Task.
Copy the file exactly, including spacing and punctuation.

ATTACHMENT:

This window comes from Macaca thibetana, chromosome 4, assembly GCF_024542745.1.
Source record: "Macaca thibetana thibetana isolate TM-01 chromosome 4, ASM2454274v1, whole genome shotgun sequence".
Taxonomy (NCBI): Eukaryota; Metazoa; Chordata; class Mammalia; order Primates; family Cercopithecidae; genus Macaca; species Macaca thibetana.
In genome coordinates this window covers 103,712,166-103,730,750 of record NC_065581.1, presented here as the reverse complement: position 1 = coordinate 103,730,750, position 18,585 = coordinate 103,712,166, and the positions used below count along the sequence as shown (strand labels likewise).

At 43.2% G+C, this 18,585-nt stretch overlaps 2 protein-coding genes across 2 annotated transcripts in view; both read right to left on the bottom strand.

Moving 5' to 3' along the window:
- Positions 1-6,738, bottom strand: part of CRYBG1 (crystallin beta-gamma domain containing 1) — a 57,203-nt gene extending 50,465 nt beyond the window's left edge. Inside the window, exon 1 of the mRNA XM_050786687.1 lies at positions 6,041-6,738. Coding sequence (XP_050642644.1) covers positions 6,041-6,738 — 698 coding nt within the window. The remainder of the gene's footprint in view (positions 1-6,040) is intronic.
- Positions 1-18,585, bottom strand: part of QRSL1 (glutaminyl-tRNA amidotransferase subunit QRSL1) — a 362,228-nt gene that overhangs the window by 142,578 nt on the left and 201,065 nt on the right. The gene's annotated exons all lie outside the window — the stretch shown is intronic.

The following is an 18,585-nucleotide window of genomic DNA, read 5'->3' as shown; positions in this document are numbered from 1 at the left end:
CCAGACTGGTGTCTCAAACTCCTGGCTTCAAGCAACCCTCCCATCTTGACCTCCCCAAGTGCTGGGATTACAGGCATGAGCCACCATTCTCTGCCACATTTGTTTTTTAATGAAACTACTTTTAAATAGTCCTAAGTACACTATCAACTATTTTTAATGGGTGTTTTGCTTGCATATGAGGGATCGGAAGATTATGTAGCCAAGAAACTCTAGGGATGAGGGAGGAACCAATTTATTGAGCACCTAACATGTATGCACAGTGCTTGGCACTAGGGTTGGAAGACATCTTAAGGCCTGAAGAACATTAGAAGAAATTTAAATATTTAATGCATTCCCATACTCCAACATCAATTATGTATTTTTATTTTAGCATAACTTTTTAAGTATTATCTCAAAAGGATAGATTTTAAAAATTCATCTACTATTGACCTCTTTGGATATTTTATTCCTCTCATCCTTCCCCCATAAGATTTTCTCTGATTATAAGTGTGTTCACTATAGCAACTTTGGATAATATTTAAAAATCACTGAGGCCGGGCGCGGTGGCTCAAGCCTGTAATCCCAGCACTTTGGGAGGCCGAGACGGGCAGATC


This window comes from Macaca thibetana, chromosome 4, assembly GCF_024542745.1.
Source record: "Macaca thibetana thibetana isolate TM-01 chromosome 4, ASM2454274v1, whole genome shotgun sequence".
Taxonomy (NCBI): Eukaryota; Metazoa; Chordata; class Mammalia; order Primates; family Cercopithecidae; genus Macaca; species Macaca thibetana.
In genome coordinates this window covers 103,712,166-103,730,750 of record NC_065581.1, presented here as the reverse complement: position 1 = coordinate 103,730,750, position 18,585 = coordinate 103,712,166, and the positions used below count along the sequence as shown (strand labels likewise).

At 43.2% G+C, this 18,585-nt stretch overlaps 2 protein-coding genes across 2 annotated transcripts in view; both read right to left on the bottom strand.

Moving 5' to 3' along the window:
- Positions 1-6,738, bottom strand: part of CRYBG1 (crystallin beta-gamma domain containing 1) — a 57,203-nt gene extending 50,465 nt beyond the window's left edge. Inside the window, exon 1 of the mRNA XM_050786687.1 lies at positions 6,041-6,738. Coding sequence (XP_050642644.1) covers positions 6,041-6,738 — 698 coding nt within the window. The remainder of the gene's footprint in view (positions 1-6,040) is intronic.
- Positions 1-18,585, bottom strand: part of QRSL1 (glutaminyl-tRNA amidotransferase subunit QRSL1) — a 362,228-nt gene that overhangs the window by 142,578 nt on the left and 201,065 nt on the right. The gene's annotated exons all lie outside the window — the stretch shown is intronic.

The following is an 18,585-nucleotide window of genomic DNA, read 5'->3' as shown; positions in this document are numbered from 1 at the left end:
CCAGACTGGTGTCTCAAACTCCTGGCTTCAAGCAACCCTCCCATCTTGACCTCCCCAAGTGCTGGGATTACAGGCATGAGCCACCATTCTCTGCCACATTTGTTTTTTAATGAAACTACTTTTAAATAGTCCTAAGTACACTATCAACTATTTTTAATGGGTGTTTTGCTTGCATATGAGGGATCGGAAGATTATGTAGCCAAGAAACTCTAGGGATGAGGGAGGAACCAATTTATTGAGCACCTAACATGTATGCACAGTGCTTGGCACTAGGGTTGGAAGACATCTTAAGGCCTGAAGAACATTAGAAGAAATTTAAATATTTAATGCATTCCCATACTCCAACATCAATTATGTATTTTTATTTTAGCATAACTTTTTAAGTATTATCTCAAAAGGATAGATTTTAAAAATTCATCTACTATTGACCTCTTTGGATATTTTATTCCTCTCATCCTTCCCCCATAAGATTTTCTCTGATTATAAGTGTGTTCACTATAGCAACTTTGGATAATATTTAAAAATCACTGAGGCCGGGCGCGGTGGCTCAAGCCTGTAATCCCAGCACTTTGGGAGGCCGAGACGGGCAGATC